about demons before I had to go to bed, and then I got suckered into the first two or three chapters of the novel because I just couldn’t resist the urge to take a peek. I figured the novel would get the least amount of weird looks in my direction at work, so I tucked it into my backpack and carted it with me for the next two days. The plot was your standard “delicate flower of a female protagonist is trapped in a boogums-infested house and must put a vengeful spirit to rest” story, nothing groundbreaking there. An American movie adaptation would have been right at home hanging out on the DVD shelf with The Ring and The Grudge and Dark Water and whatever other Japanese horror flicks with female leads wandered stateside. The writing itself was awesome, though. Kenny might not have been good at making shit up but damn, could he ever throw down with the translating. The only thing I really knew about Japanese was that it didn’t do so well in direct translation to English. It was enough of a chore to make it say the right thing; it was another thing entirely to make it say the right thing and make it an awesome read. Kenny nailed it on both counts. I made a mental note to tell him he so needed to do an audiobook version and read it himself. Or if not, at least read it out loud to me. *** Long-distance relationships are a hell of a lot easier in this day and age than they used to be. Oh yeah. You’ve got cell phones with plans that don’t ream you sans Astroglide on long distance charges. You can wave a credit card at pretty much any retailer on the Internet and have a box of chocolate or a silly T-shirt or just about anything you can think of (um… yes, whatever perverted thing you’re thinking of, that too) delivered right to your best beloved’s doorstep, wherever that might be. You’ve got e-mail and instant messengers and digital cameras and MySpace and blogs and a hundred ways to communicate. Except the one really, really important one: face to face. I missed Kenny. Oh God, did I ever miss him. It didn’t help that Halloween was on the horizon and the news and papers were full of ghost hunters this and urban legends that and witchcraft the other and all I could think about was what Kenny would say if he were reading and watching all that shit with me. Would he take notes? Or would he point and laugh and tell them how it was really done? Every time I went to a bookstore I cruised through the New Age/Occult/Weird Shit section just to see his books sitting on the shelf. I kept digging through a whole bunch of websites I couldn’t read in hopes of finding another picture or still from an interview or anything. I dug up one more, again in a suit oh God, and that was all I could find. I missed him so bad I couldn’t stand it. I wanted to hear his voice–in person, not filtered through the phone. I wanted to sit on the couch and watch cheesy horror movies with him. I wanted to take him out to every barbecue restaurant in a fifty-mile radius. I wanted to take him to the beach, watch him struggle into a wetsuit, and teach him how to surf, and then spend the night huddled into a two-man sleeping bag in the back seat of my car. I wanted him near me, with me, next to me, against me, and in me. And I did my damndest to not think about the possibility that this might not have actually meant as much to him as it did to me, and that things might be weird and awkward when he came back. If he came back. Oh, for fuck’s sake, I said to myself, just call him already. Since it was two in the morning, I settled for texting hi, miss u at him.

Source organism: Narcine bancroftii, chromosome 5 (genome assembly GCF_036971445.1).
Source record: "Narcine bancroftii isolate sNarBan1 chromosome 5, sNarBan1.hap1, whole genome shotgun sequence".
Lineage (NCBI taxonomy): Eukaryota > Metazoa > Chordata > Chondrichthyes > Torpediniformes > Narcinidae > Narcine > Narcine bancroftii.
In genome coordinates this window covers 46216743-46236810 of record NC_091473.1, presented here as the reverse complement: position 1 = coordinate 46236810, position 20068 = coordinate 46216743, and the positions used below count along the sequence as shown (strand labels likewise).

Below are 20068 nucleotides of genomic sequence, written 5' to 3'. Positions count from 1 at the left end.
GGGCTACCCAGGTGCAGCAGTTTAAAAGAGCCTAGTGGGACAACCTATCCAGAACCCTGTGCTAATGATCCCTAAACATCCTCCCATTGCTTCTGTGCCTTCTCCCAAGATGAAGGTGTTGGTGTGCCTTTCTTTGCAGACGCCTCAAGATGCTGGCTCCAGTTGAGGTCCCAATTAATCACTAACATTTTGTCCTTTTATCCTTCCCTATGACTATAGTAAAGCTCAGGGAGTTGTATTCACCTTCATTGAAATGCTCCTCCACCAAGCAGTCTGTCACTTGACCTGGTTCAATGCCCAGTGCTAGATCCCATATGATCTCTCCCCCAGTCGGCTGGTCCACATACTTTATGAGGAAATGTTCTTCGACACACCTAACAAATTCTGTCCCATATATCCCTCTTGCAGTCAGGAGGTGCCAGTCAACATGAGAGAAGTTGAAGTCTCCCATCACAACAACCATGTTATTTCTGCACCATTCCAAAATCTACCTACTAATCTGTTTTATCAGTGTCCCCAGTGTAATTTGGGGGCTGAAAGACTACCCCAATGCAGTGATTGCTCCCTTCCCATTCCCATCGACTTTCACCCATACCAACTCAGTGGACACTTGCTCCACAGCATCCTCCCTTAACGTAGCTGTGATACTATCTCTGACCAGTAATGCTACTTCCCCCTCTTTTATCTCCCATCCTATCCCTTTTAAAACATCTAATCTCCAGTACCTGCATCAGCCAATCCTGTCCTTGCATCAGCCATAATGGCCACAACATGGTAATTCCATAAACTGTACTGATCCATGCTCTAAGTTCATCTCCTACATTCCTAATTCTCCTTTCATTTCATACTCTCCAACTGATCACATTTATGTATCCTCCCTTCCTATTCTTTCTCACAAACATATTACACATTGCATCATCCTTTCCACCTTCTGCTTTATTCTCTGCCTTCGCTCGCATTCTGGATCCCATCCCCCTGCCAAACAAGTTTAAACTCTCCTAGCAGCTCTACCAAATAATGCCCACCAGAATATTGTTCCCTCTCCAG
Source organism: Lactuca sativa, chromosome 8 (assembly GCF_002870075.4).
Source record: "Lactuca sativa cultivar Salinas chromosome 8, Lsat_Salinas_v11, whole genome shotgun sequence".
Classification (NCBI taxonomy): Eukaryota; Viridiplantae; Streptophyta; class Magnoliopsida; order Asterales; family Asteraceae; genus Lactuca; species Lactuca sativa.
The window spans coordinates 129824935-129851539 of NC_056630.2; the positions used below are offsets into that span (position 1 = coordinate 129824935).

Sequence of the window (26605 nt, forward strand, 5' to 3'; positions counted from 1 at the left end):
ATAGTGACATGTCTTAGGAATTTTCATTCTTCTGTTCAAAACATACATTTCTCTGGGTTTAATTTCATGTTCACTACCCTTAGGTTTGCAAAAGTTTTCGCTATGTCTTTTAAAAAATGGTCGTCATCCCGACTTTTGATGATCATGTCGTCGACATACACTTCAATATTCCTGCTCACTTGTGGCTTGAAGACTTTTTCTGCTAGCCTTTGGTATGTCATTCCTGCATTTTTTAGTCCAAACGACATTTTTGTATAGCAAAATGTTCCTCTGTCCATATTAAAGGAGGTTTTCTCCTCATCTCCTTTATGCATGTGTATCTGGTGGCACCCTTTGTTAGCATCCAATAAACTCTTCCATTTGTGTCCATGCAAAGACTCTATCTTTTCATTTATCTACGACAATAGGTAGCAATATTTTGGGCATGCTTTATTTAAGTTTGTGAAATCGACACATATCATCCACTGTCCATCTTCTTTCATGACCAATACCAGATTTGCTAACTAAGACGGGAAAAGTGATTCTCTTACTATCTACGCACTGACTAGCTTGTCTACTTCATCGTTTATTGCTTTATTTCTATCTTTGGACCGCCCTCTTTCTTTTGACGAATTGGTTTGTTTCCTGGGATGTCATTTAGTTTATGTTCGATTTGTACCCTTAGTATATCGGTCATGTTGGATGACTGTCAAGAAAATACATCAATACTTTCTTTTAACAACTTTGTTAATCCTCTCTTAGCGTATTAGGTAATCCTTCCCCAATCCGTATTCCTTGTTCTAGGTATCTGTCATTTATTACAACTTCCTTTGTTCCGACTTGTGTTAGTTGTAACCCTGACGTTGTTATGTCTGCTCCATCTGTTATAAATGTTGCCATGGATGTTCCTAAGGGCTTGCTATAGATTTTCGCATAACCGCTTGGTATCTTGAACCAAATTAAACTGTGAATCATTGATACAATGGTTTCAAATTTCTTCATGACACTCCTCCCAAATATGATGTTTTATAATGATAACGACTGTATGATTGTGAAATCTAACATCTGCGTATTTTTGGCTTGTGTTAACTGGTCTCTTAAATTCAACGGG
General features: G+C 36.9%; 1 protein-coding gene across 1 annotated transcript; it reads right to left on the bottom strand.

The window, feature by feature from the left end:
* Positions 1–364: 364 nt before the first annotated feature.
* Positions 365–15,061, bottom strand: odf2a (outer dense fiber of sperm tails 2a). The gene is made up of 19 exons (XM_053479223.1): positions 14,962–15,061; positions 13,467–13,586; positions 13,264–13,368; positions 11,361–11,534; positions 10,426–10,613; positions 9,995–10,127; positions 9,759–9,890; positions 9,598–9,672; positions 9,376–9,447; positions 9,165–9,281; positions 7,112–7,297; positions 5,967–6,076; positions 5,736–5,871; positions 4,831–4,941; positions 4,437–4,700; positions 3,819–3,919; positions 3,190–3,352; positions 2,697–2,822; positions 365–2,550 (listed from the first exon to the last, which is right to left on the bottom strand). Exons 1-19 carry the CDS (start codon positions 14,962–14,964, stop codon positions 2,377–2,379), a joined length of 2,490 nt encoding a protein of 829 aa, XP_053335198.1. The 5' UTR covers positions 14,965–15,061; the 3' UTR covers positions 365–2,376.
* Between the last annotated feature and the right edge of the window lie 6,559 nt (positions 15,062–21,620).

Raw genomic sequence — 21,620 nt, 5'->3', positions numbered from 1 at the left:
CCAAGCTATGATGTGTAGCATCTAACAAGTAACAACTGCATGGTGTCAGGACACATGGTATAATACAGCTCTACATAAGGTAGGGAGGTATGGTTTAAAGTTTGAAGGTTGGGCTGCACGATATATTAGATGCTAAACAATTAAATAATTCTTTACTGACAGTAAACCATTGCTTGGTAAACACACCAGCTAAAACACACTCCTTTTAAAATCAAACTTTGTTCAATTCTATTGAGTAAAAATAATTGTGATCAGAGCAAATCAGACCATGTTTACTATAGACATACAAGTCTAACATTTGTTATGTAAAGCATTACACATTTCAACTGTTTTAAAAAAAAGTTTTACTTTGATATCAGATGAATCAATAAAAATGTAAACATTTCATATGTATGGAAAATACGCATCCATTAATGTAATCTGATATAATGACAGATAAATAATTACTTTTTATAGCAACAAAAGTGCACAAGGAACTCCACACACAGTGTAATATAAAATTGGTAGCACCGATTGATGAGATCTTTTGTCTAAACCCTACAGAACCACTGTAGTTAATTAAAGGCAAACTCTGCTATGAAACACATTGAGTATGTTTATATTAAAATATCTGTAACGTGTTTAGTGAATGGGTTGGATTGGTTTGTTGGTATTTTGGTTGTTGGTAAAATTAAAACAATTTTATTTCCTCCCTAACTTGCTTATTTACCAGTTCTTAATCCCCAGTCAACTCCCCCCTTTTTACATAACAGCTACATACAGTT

It was better than nothing, I guess. miss u 2, call u later was waiting for me when I got up the next morning. And he did. And we talked about absolutely nothing of any great substance until my cell battery died. *** I guess I should mention some of the other guys Ray and I hung out and surfed with. Particularly these two guys who were beating on my door half an hour after I got home from work one day. The tall stocky Mexican guy was Mario Gonzalez. Sometimes I wonder if he had been born with some other name and changed it to Mario later in life. Because he had–God’s honest–a red baseball cap with a white iron-on M on it, and whenever he called one of our particular group he always identified himself with a cheery “It’s-a me, Mario!” Every. Single. Time. Now I could be wrong about this, I’d had more than a few beers in me at the time, but I think this once drove Ray–yes, Ray as in Mr. “I Want To Attach My PSP To My Steering Wheel,” that’s why I say to take this with a grain of salt–to threaten to kill him by going out, finding a turtle, painting its shell red, and throwing it at him. The short guy with the bowl cut and the “Bikini Inspector” T-shirt was Bacon. That would be Bacon as in “pork,” not Bacon as in “Sir Francis.” Look, I don’t know what his real name is either, and I don’t know where he got that nickname, and I probably don’t want to. I’ve heard from reliable sources that there was lard involved, okay? There are things Man was not meant to know, and I’m pretty sure the rest of that story is one of them. Anyway, they were at my door and they had beer, so I was kind of obligated to let them in. “The fuck you been, man?” Bacon demanded before I could even get hey, ’sup out of my mouth. “They got you workin’ 12s or weekends or something now? Shit, look at you, dude could read a newspaper through you, need to get your pale ass to the beach yesterday–” “You shut the hole in your face.” I opened the door wide, waved them both in, and left my hand out. “And my pale ass did go to the beach last weekend.” I wiggled my fingers. “Beer. Give.” Mario peeled a can off the six-pack and handed it to me. “Huh. You musta left early then, ’cause we got there around four-thirty and we didn’t see you.” He peeled off another can and passed it to Bacon, who accepted it happily and plopped down onto my couch, then took a third for himself and the rest to the kitchen. “Saw Ray, though.” Oh, fuck. “Yeah,” Bacon chimed in. “He was hanging with–whatsisnuts, dude with the shark tooth or whateverthefuck–” “Gary,” Mario supplied in the same tone of voice I suspected he would have used to say “Wario.” “Yeah, that guy.” Bacon wrinkled his nose up and looked not unlike the source animal of his namesake. “Fuckin’ dick, ’s what he is. And it’s hella rubbing off on Ray, y’know?” Mario made a snerking noise into his beer. “Man, no shit. You see that look he gave me when I asked him if he’d talked to Jeff lately?” I let out a breath I didn’t realize I’d been holding. “Really.” “Oh yeah, he’s fuckin’ sore about that shit.” Bacon laughed and waved a hand at me. “It’s cool. We all know what happened.” He snorted. “You know how he does when he fucks around on chicks and they dump his ass? He came up the other day all ‘aw man, Jeff’s pissed,’ same way, n’ I kinda called him on that. Then he didn’t wanna talk about it. Then he got all butthurt n’ stomped off with Numbnuts-I-